first_imgAfter 25 years of continous dominance over the Panaji assembly constituency, the Bharatiya Janata Party sans Manohar Parrikar is fighting a tough battle on Sunday to retain its winning streak. One of the highlights of the Panaji by-poll is that Goa election authorities have tried to make the polling infrastructure 100% accessible, by getting the stakeholders into confidence over accessibility audit and a tie-up with EazyMov taxi operators to help persons with disability(PswD) voters to cast their votes smoothly. One of the 19 booths of the constituency would be entirely managed by PswD. Panaji has 115 such voters.The stakes are high for the BJP as far as the by-election to four assembly seats, including Panaji, holds the key to the survival of the BJP-led coalition government headed by Pramod Sawant ho succeeded Parrikar after his death on March 17. At present, the government has a thin majority of 20 in the truncated House of 36.In addition to this, BJP has been facing internal bickerings after it denied ticket to Parrikar’s elder son Utpal after allowing him to be projected as a front-runner for the Panaji ticket. The chances of a win for BJP candidate Siddarth Kuncaliekar, a former aide of Parrikar and two-time MLA (while Parrikar was away in Delhi in 2014-17 as Defence Minister) in Panaji hinge on the vote-splitting ability of former Goa RSS chief Subhash Velingkar, who is in the fray on Goa Suraksha Manch ticket. The regional outfit was floated and mentored by Mr. Velingkar after he was sacked as RSS chief in Goa following his fallout with Parrikar over the issue of medium of instruction at the primary school level. As the election campaign came to an end on Friday evening, both Congress and BJP said that they are confident of winning. CM Sawant dismissed claims made by the Congress about ousting his government soon.“Congress should not dream of forming a government. The dream will never be fulfilled. Our alliance and independent MLAs are all together. There is no question of the government falling,” Mr. Sawant said on Friday. Three assembly by-polls for the constituencies of Shiroda, Mapusa and Mandrem had been held on April 23.Both BJP and the Congress are currently tied with 14 MLAs each in the State legislative assembly.Meanwhile, Congress said that BJP would lose the by-polls 4-0, leading to the ouster of Mr. Sawant’s government. “The BJP will have to bid goodbye to its government after results are declared. The people are tired of their lies and misgovernance,” State Congress president Girish Chodankar said. The others in the fray include Aam Aadmi Party’s Valmiki Naik, who can play spoilsport for the Congress. Knowing the importance of the Panaji by-poll for his government, Mr. Sawant has virtually camped there for last several days and tried to undo the damage done to the party over the Utpal Parrikar-ticket issue. Mr. Utpal and his younger brother Mr. Abhijat too had joined the campaign. The month-long campaign was also marked with controversies which included a rape victim (who had accused Atanasio Monserrate, now the Congress candidate for the Panaji by-poll in 2016 when she was a minor) going missing and a mysterious assault on the BJP candidate Kuncalienkar. The campaign also saw the Congress attack Mr. Kuncalienkar, accusing of him of alleged scams in creating infrastructure for the Smart City project in Panaji, a charge which the BJP candidate has denied. Panaji has total voters of 22,485 — 10,698 male and 11,787 female. The constituency has seen a voting average of 60-70%, except during 2012 Assembly election. In 2012, Parrikar, who won the seat for six terms, won with a record victory margin of 6,000. The voting was a record of 78.85%.In the 2017 by-poll, Parrikar had defeated his Congress rival Girish Chodankar by 4,803 votes. Parrikar had won 63.47% of the total votes polled, while his opponent polled 32.56%.last_img read more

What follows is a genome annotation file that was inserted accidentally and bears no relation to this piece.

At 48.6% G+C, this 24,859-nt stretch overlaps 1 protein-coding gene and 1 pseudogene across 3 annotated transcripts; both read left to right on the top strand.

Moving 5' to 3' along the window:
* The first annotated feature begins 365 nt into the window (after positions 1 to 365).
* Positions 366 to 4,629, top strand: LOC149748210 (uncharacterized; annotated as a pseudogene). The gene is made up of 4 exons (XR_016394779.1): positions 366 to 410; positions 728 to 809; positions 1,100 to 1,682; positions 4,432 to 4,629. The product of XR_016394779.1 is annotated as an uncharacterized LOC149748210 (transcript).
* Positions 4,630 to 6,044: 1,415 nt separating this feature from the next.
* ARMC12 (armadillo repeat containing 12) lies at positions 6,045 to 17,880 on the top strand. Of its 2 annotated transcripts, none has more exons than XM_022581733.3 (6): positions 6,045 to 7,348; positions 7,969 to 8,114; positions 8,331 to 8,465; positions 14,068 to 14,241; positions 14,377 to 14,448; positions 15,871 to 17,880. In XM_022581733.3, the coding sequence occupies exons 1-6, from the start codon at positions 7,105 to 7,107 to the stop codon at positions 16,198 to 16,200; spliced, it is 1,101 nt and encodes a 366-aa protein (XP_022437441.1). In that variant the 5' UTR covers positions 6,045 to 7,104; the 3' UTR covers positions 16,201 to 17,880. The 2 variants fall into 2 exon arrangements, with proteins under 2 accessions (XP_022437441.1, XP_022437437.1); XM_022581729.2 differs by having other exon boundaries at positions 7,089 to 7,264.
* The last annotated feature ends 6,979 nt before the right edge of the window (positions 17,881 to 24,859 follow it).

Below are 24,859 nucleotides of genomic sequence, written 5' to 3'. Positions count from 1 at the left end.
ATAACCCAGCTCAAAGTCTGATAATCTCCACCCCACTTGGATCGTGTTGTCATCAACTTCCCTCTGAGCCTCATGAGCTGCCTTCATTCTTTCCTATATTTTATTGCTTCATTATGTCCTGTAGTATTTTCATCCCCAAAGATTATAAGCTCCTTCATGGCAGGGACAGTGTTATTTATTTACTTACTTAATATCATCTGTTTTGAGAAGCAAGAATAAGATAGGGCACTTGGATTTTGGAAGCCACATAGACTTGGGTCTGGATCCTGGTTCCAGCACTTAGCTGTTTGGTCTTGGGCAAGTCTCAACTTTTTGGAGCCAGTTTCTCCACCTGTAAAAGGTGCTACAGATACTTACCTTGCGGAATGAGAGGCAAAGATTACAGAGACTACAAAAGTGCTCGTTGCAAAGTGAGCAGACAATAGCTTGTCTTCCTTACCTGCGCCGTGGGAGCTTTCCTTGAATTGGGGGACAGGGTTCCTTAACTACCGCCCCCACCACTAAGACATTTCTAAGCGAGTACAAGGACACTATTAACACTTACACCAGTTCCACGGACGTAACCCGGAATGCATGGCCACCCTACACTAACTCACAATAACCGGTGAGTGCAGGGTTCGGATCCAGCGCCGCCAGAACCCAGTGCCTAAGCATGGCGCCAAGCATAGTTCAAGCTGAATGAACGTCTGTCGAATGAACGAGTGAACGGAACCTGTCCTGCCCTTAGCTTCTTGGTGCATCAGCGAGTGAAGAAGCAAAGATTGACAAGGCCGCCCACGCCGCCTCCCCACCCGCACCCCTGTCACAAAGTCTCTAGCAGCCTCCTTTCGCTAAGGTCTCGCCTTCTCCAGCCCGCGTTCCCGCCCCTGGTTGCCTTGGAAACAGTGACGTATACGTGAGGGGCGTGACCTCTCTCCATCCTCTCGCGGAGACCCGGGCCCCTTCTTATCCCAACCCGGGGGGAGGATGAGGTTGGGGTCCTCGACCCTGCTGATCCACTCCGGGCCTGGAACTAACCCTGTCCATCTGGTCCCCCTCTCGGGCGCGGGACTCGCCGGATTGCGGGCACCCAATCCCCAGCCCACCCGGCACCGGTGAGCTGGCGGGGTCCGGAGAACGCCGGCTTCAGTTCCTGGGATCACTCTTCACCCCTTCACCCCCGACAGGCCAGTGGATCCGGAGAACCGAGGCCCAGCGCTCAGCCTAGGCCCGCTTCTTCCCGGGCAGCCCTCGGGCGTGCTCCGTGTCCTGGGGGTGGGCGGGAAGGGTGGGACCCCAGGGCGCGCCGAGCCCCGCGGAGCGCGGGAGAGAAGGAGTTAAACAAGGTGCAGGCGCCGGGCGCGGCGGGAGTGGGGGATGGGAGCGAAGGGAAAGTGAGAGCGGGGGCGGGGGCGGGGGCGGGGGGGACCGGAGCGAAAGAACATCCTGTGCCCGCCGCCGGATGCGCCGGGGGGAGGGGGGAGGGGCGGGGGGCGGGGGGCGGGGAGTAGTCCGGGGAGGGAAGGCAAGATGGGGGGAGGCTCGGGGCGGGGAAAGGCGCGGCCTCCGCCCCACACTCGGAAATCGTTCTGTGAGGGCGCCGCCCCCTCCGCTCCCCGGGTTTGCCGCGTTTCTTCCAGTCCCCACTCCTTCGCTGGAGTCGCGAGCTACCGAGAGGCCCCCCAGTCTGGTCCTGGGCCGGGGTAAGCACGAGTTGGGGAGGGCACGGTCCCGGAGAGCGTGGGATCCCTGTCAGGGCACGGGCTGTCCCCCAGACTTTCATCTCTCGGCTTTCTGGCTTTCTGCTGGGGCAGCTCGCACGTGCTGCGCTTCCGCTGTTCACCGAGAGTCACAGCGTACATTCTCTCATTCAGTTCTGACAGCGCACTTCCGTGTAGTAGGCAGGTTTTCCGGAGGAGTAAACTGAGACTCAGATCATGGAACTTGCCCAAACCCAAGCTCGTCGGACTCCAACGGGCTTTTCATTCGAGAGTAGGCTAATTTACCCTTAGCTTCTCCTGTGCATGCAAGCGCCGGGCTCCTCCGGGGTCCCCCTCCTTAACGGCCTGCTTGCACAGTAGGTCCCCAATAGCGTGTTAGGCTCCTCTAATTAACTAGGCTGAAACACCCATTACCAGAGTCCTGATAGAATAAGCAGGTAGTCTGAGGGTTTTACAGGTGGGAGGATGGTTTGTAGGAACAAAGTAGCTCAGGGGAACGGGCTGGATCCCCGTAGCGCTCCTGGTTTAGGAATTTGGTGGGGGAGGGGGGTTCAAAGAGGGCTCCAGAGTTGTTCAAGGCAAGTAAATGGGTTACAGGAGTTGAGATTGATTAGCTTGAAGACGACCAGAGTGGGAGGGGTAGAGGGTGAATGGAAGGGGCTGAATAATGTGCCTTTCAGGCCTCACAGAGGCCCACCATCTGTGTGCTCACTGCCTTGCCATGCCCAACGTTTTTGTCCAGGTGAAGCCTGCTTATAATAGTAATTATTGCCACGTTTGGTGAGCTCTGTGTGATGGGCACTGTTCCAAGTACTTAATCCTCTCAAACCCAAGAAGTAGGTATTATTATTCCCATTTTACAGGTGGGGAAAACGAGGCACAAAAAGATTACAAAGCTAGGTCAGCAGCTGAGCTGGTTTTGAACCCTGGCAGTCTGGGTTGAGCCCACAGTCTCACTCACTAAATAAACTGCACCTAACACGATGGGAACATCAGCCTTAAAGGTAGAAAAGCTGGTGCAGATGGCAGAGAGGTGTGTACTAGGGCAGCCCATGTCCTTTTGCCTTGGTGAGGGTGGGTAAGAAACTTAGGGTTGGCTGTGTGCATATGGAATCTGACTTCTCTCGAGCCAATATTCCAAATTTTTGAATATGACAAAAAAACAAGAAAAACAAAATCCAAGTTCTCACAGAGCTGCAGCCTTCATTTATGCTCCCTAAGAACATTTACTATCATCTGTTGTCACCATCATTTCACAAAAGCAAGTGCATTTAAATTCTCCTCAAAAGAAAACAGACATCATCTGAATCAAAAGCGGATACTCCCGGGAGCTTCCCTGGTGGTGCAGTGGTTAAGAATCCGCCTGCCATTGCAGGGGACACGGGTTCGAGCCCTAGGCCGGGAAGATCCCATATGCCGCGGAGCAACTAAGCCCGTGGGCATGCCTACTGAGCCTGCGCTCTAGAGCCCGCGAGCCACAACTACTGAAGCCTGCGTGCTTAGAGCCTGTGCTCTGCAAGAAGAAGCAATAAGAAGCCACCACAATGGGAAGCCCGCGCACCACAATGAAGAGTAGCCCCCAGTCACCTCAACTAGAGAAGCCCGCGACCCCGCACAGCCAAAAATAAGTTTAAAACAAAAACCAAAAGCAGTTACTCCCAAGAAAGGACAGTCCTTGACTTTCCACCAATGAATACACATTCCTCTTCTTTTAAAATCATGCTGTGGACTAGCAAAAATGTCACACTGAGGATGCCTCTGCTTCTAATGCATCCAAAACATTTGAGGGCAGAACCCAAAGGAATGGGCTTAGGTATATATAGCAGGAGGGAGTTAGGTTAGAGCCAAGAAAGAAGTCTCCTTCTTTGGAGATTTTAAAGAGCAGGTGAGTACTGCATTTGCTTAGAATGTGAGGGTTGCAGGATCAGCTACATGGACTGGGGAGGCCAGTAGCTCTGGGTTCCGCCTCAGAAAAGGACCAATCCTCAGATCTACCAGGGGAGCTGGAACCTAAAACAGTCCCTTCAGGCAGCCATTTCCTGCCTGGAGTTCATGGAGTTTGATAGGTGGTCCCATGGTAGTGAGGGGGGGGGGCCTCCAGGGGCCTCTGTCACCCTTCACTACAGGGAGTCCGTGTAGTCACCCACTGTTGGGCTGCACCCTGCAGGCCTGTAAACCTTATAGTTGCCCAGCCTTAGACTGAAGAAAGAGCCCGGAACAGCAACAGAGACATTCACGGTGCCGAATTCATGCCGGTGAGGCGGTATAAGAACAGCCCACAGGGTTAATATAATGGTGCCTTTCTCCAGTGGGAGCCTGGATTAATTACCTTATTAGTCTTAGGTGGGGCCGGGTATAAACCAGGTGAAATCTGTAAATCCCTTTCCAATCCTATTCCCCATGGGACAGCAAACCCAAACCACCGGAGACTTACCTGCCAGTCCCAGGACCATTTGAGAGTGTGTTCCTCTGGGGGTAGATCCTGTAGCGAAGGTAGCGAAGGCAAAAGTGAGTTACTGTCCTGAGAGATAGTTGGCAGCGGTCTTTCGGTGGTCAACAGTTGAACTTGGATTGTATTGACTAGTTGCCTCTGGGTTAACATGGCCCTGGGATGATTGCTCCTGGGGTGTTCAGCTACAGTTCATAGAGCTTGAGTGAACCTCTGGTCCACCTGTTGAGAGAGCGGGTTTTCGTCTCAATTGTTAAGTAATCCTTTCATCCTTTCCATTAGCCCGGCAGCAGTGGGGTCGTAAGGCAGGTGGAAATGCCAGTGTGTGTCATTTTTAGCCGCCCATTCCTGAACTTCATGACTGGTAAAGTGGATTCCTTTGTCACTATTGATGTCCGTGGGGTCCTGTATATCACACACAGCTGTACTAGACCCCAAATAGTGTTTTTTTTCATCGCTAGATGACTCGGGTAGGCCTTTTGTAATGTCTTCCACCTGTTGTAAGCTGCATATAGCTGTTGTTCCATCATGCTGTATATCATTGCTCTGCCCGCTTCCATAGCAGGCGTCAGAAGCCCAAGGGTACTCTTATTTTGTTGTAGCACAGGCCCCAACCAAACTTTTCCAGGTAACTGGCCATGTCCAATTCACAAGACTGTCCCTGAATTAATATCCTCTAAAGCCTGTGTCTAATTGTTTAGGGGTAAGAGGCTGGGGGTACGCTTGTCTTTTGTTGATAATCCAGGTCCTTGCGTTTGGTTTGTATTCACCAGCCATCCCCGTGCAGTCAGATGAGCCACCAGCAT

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CWG: Indian wrestlers Ravinder, Sanjay, Anil bag 3 gold medals

first_imgIndian wrestlers on Tuesday did the nation proud by winning three gold medals in the Greco-Roman category at the Commonwealth Games. India’s Ravinder Singh makes a victory run after beating Terence Christopher Bosson of England (Red) to win gold in 60kg Greco Roman wrestling event at the Commonwealth Games in New Delhi on Tuesday.While Ravinder Singh won the gold in the 60 kg Greco-Roman category, Sanjay Singh and Anil Kumar clinched the gold in the 74 kg and 96 kg segments respectively.ALSO SEE: India opens Games with a bang | Indian shooters win 2 gold medals Ravinder defeated UK’s Terence Christopher 2-0, 7-0 while Sanjay beat Richard Brian Addinall of South Africa 1-0, 1-0. Anil defeated Australia’s Hassene Fkiri to win the gold.last_img read more